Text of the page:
CONFIRMATION CASE NO. 1200 OF 1995
This case was set down to consider the conviction. The defendant, Dennis Mlauzi, was the only one convicted among three defendants that appeared before the First Grade Magistrate at Mzuzu. The three were charged with the offence of theft contrary to section 278 of the Penal Code. The defendant was sentenced to three months imprisonment with hard labour. At the time of hearing the matter, the defendant had already served the sentence that the First Grade Magistrate imposed on him.
A meeting was called early that morning at which Brian denied that the bag of salt, which had at the time of the meeting been searched, was found at his house. The defendants were taken to the police.
Before the Court below the case unravelled a lot of holes, which cast quite some doubt, as the Reviewing Judge thought, on the safety of the conviction. Brian Bandaís evidence on oaths was that on the 14th of February 1995 he went to work in his garden early in the morning. When he came back to the house and ready to go to work, his brother, Isaac Banda, and wife told him that the defendant had that morning brought a bag of salt for them to keep and they refused. Isaac Banda confirmed this story on oaths. Mr. Mlauziís story was that when he saw Brian take the bag of salt, he reported the matter to his boss.
From these facts, there are two renditions of evidence. The first one, which appealed to the trial Court, is that the defendant stole the bag of salt and the boots. The trial Court reasoned that the defendant was liable because he had been found with property stolen only hours before. There are a few problems with this premise.
First, there was no evidence that the bag of salt had been stolen a few hours before. There is nothing to suggest that bag of salt was in the store before the theft. There is no evidence when the boots missed. Just as there is no evidence when the boots were last seen in the store. They could have missed earlier and their loss only discovered by this episode. The trial Court must have assumed that the boots and salt must have been stolen that night. There is no basis for such a conclusion. If, as it appears the trial Court found, Brianís refusal is accepted all you are left with is the defendant who has a bag of salt from the company that missed on a day that is not known and the matter has come to light because the defendant has reported it.
The evidence on which this premise is arrived at, however, is the evidence of co-accused persons and required a warning as to corroboration. The First Grade Magistrate warned himself of the danger only when rejecting the evidence of the defendant against Brian and Isaac. He should have used the same rule when evaluating the evidence of Brian and Isaac which implicated the defendant. The requirement of corroboration does not apply only in one direction. It applies to each of the co-accused in relation to others.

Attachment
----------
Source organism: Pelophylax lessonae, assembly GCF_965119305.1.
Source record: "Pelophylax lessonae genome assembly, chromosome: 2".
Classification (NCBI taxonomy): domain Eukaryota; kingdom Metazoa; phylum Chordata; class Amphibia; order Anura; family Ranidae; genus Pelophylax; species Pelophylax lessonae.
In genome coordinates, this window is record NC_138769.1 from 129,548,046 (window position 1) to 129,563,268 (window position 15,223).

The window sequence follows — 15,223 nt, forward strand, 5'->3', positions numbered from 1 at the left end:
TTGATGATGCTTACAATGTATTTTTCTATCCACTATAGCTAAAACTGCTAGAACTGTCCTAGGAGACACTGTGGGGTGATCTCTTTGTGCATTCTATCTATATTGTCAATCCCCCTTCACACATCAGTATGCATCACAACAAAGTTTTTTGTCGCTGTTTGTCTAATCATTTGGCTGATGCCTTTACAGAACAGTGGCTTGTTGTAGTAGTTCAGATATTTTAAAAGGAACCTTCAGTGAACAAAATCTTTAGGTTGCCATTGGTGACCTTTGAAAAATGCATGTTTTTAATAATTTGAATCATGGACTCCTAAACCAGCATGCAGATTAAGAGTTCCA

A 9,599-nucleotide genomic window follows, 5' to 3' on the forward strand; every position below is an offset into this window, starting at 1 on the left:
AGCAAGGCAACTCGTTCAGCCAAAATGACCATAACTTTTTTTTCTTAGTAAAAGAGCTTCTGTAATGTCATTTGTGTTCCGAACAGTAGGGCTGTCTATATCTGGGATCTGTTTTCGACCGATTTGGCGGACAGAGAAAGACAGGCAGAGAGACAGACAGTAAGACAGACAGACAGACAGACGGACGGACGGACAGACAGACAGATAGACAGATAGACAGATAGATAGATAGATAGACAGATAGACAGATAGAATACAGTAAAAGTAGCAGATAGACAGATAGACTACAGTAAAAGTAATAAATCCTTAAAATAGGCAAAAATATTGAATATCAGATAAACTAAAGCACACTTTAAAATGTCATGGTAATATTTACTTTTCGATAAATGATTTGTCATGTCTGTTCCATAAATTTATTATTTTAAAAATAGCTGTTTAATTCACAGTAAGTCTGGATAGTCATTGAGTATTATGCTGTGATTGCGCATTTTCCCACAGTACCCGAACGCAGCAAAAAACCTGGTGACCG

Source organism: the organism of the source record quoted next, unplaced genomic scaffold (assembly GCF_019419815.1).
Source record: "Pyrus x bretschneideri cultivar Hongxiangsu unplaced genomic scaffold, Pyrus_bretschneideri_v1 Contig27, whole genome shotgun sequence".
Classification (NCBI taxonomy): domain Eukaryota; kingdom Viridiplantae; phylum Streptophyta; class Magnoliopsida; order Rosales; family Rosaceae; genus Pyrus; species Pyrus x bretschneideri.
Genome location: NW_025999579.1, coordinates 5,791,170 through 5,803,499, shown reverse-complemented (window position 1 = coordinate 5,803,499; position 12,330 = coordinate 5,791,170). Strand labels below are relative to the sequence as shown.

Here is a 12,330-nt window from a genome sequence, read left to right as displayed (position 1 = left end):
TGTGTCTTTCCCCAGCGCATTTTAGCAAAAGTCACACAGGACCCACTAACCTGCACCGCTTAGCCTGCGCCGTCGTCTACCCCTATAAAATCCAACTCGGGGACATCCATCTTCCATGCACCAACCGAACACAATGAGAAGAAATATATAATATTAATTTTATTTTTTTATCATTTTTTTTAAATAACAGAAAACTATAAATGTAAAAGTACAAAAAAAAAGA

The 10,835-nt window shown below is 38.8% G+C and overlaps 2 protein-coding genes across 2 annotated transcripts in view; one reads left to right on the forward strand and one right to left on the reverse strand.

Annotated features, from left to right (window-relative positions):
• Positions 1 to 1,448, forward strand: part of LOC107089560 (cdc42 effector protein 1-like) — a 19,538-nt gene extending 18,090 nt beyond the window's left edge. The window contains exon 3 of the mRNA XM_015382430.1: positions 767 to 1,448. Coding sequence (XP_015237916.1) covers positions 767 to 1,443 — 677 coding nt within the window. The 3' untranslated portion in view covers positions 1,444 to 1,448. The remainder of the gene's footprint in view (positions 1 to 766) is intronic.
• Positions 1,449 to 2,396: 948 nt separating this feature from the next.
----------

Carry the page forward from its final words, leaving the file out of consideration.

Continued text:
The defendant told the Court that the bag of salt was collected from Brianís house. Brian and Isaac agreed that the bag did reach the house. They say, however, that the defendant brought it to the office. The trial Court did not adequately resolve this issue. There are two reasons on which the suspicion on the conviction is founded.
First, the Trial Court did not warn itself of the danger of convicting the defendant on uncorroborated evidence of the other co-accused. On this point the law is now settled. A conviction will not necessarily be quashed because of lack of such warning. Absence of a warning is fatal unless there is no failure of justice. One has to go a little further and decide whether the conviction is sustainable on other grounds(Nkata v Republic (1966-68)4 ALR (M) 52). In this case there is a further point which makes the conviction suspect.
A material witness was not called for the prosecution. The matter
whether it is the defendant or Brian who brought the bag of salt to Brianís
house would probably have been better resolved if the prosecution had called
Brianís wife. He was a material and available witness. No explanation
is given for his absence. This is surprising when it was known all
along. Moreover, Isaac had already been charged with the offence.
In Nankondwa v Republic (1966-68) 4 ALR (M) 388,392, Cram, J.A., said:
The conviction is unsatisfactory. I set it aside with the sentence.
Made in open Court this 1st day of February 1996 at Blantyre.